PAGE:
tagFirst TimeDiamond Head

Diamond Head

byJakeRivers©

WAKAIKI BEACH DECEMBER 1941

I was a WAC nurse stationed at Tripler Army Hospital. I went into Honolulu for cocktails with a couple of the other nurses that Saturday night. We went to the Ala Moana Hotel, the best gathering spot around. The other two nurses had dates, so they split off and I decided to stay for dinner. It was crowded, mostly military personnel, and I was sitting towards the back, right next to the beach. All the officers were sitting under the huge Banyan tree.

I saw a soldier walking along the beach. He looked so lonely and unhappy; my heart went out to him. When he walked back past where I was, I impulsively stepped out on the beach and called to him (I could see the silver bars on his soldiers), "Sir! If you are hungry there is an empty space where I'm sitting.

He looked doubtful, and started to walk on down the beach.

Feeling both embarrassed and excited, I called out to him, "Sir! It's okay! Come have dinner and listen to the music!"

He turned and looked at me – some mysterious sadness in his eyes... a premonition? But he stopped and walked to where I was standing.

"I'm Angie, sir. Please sit with me."

He walked over, and with a sad smile, said, "Hi, I'm Steven. I'm a pilot with the Marines."

We sat down and slowly started talking to each other. He seemed troubled, worried about something. He had a beautiful shy smile but there was a darkness over him. He was different from any man I'd ever seen: tall, the blackest hair, and a kind, gentle manner I'd never noticed in a man that was so obviously masculine!

After watching the show - the primitive drums pounding in our ears, we took a walk on the beach. He shyly took my hand and we sat down to watch the waves banging into the shore, over and over! Diamond head was a dark shadow and I felt a peace in my heart I'd never felt before.

We talked of our backgrounds; both of us wanting to desperately establish a connection. I spoke of my life growing up on a wheat farm west of Goodland, Kansas, and going to college at Kansas State. Stevie said mysterious words for a farm girl: the wonder of a place called Brooklyn, the magic of Coney Island; it seemed so strange to a girl from the hinterlands of Kansas!

We did kiss as he walked me back to the hotel; a shy kiss from a boy in a man's uniform! He gave me all the information about how to get hold of him; he asked me to dinner the next night.

For some reason I couldn't let him go... a power came over me – I did something I thought I could never do. I pulled myself close to him, hugging him tightly.

"Steve! Don't go yet. Please stay with me tonight."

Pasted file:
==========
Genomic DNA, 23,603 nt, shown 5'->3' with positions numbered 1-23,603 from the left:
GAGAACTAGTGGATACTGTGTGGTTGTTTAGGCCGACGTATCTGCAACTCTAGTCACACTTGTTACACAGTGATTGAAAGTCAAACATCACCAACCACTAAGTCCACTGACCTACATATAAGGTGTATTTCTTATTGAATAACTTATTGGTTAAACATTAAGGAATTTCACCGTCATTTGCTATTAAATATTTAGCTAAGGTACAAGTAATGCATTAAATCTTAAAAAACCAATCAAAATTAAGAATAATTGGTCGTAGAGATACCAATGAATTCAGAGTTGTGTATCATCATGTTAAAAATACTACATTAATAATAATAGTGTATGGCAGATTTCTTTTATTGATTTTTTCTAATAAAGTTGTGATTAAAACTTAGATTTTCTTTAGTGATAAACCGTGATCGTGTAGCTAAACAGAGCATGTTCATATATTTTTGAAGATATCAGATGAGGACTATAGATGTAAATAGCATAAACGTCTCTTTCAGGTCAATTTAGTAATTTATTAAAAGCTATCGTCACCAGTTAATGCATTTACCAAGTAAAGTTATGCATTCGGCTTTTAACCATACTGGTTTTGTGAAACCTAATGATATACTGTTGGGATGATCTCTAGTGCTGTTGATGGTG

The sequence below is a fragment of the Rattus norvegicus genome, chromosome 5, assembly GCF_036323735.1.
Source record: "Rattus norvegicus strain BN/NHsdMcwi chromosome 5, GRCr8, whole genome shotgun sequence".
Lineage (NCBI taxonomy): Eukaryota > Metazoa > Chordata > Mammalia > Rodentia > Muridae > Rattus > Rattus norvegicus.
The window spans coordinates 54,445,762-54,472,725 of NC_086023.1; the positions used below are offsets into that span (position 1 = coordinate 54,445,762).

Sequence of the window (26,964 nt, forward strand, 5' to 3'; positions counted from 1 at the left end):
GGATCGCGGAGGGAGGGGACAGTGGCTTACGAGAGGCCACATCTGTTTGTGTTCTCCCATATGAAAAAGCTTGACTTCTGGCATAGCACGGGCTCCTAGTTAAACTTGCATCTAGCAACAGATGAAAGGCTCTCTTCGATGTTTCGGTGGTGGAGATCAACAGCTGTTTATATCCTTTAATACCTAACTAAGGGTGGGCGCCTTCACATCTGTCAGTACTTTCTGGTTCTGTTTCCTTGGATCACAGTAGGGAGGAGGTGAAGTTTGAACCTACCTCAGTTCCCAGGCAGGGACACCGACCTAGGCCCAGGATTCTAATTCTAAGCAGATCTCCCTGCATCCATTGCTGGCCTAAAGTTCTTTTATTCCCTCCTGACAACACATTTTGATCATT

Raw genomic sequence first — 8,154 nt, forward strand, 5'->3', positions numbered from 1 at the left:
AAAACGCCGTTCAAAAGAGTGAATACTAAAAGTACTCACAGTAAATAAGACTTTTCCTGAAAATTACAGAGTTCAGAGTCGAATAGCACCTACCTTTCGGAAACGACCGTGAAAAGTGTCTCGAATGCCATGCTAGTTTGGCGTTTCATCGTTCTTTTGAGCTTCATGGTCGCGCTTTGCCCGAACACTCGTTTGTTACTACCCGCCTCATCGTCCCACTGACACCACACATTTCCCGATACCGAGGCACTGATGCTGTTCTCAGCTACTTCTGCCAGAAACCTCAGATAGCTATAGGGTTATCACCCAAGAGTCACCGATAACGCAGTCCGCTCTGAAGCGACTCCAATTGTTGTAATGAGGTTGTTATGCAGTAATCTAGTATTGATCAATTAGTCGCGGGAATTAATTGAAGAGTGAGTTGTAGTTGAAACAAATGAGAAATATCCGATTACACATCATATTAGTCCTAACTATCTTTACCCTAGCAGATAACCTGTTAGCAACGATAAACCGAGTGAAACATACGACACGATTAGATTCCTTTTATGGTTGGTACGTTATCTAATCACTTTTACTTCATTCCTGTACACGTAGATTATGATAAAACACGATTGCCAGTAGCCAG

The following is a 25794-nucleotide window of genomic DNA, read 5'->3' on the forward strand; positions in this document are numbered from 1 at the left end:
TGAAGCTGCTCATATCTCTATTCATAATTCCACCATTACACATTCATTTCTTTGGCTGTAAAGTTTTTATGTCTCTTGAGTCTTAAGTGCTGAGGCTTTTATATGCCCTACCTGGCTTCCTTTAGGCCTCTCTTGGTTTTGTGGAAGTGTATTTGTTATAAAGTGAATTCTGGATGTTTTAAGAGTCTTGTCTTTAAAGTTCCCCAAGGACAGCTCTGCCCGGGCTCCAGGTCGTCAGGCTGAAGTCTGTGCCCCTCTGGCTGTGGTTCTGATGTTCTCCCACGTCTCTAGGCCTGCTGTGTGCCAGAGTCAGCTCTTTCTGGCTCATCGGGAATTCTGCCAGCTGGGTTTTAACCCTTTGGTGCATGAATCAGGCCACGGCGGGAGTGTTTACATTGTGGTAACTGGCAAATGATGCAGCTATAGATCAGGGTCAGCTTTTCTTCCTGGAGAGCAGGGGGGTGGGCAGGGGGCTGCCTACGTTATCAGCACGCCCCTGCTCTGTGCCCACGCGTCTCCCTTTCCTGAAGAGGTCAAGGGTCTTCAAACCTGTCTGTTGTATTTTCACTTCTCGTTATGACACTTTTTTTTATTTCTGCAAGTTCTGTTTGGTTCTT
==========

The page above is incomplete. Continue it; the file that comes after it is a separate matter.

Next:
His buddy had a room at the hotel but he had turned sick so Steven had the key. We wound up in his room, the first time for both of us; we were each excruciatingly shy! It was sweet; it shattered my life!

I slept little... love was new to me. I dreamed of a wonderful life in a world unknown to me. I tossed; I turned. I woke in the early dawn thinking of Stevie, of the dinner to come that night! Was I to find love? Steven had left early to return to duty.

I got out of bed as the sun rose over Diamond Head. I sat on the patio sipping the fresh orange juice! Life held such beauty! The sun was rising, a sun of such promise; a promise of the love I wanted; a promise of children and a small house I could call my own.

There was a sudden roaring; planes with ominous markings: a red sun, marked with death! From the north they came – they wheeled and turned west. They passed over the tourist area like angry wasps! I knew instinctively where they were headed: Pearl! A few minutes later I could see the smoke rising; the booming of the bombs and torpedoes reverberating, over and over. This was a day of infamy; a day of horror never known before.

DECEMBER 12, 1941

Dear Mr. and Mrs. Martin,

I met your son a couple of days ago. You know by now of the vicious attack on Hawaii... of how Steven so gallantly died defending our country!

I met Steven... he asked me to call him Stevie. He was a nice young man, so polite, so shy! I knew him but for a few hours: hours given as a gift by god to me.

He was a fine young man – you should be so proud!

Steven died as a hero – and my dreams died with him!

Angie

APRIL 17, 1942

Dear Mr. and Mrs. Martin,

I hate to bother you but I have no one to turn to. I won't beat around the bush: I'm pregnant with Steven's child. The Army is discharging me. My mom told me that my dad said not to come home! I don't know what to do... I'm at wits end!

Stevie told me what wonderful parents you are: full of life and love. I'm giving you my life and Steven's baby – please love me as you loved your son!

Angie

* * * * *

Author's note: This was written as a 500 word flash story for a contest on Hawaii. I know it's short, but I enjoyed writing it. If there is interest I will rewrite this as a full-length story. DJ

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